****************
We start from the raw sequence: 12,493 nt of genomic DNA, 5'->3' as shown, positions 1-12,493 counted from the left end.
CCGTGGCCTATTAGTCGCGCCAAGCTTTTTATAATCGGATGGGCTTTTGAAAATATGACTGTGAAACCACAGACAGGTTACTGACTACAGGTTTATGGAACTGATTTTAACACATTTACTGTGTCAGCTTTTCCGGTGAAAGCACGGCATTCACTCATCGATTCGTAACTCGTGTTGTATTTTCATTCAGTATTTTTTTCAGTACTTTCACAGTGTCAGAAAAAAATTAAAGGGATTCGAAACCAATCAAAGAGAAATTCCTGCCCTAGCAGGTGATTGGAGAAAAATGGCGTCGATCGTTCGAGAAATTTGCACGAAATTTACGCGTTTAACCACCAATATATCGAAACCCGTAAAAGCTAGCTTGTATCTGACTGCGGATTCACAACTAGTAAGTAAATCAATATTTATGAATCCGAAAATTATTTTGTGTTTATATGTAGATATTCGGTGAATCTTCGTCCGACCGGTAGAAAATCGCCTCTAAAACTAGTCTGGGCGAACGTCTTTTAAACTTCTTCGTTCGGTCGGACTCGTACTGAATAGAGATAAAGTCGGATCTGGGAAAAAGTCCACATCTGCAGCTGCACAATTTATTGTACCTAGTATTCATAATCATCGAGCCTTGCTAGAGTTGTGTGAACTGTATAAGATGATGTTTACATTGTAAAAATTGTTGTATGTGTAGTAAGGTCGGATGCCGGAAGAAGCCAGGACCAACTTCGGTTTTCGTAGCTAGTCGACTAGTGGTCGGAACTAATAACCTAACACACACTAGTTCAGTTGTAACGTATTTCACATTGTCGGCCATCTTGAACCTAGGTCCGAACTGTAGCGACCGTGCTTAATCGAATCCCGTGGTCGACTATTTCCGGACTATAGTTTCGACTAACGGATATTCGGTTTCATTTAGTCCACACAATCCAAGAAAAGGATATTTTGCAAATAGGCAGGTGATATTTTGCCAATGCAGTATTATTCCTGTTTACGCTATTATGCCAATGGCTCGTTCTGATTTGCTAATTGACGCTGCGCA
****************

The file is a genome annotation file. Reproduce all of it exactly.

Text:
We start from the raw sequence: 12,493 nt of genomic DNA, 5'->3' as shown, positions 1-12,493 counted from the left end.
CCGTGGCCTATTAGTCGCGCCAAGCTTTTTATAATCGGATGGGCTTTTGAAAATATGACTGTGAAACCACAGACAGGTTACTGACTACAGGTTTATGGAACTGATTTTAACACATTTACTGTGTCAGCTTTTCCGGTGAAAGCACGGCATTCACTCATCGATTCGTAACTCGTGTTGTATTTTCATTCAGTATTTTTTTCAGTACTTTCACAGTGTCAGAAAAAAATTAAAGGGATTCGAAACCAATCAAAGAGAAATTCCTGCCCTAGCAGGTGATTGGAGAAAAATGGCGTCGATCGTTCGAGAAATTTGCACGAAATTTACGCGTTTAACCACCAATATATCGAAACCCGTAAAAGCTAGCTTGTATCTGACTGCGGATTCACAACTAGTAAGTAAATCAATATTTATGAATCCGAAAATTATTTTGTGTTTATATGTAGATATTCGGTGAATCTTCGTCCGACCGGTAGAAAATCGCCTCTAAAACTAGTCTGGGCGAACGTCTTTTAAACTTCTTCGTTCGGTCGGACTCGTACTGAATAGAGATAAAGTCGGATCTGGGAAAAAGTCCACATCTGCAGCTGCACAATTTATTGTACCTAGTATTCATAATCATCGAGCCTTGCTAGAGTTGTGTGAACTGTATAAGATGATGTTTACATTGTAAAAATTGTTGTATGTGTAGTAAGGTCGGATGCCGGAAGAAGCCAGGACCAACTTCGGTTTTCGTAGCTAGTCGACTAGTGGTCGGAACTAATAACCTAACACACACTAGTTCAGTTGTAACGTATTTCACATTGTCGGCCATCTTGAACCTAGGTCCGAACTGTAGCGACCGTGCTTAATCGAATCCCGTGGTCGACTATTTCCGGACTATAGTTTCGACTAACGGATATTCGGTTTCATTTAGTCCACACAATCCAAGAAAAGGATATTTTGCAAATAGGCAGGTGATATTTTGCCAATGCAGTATTATTCCTGTTTACGCTATTATGCCAATGGCTCGTTCTGATTTGCTAATTGACGCTGCGCA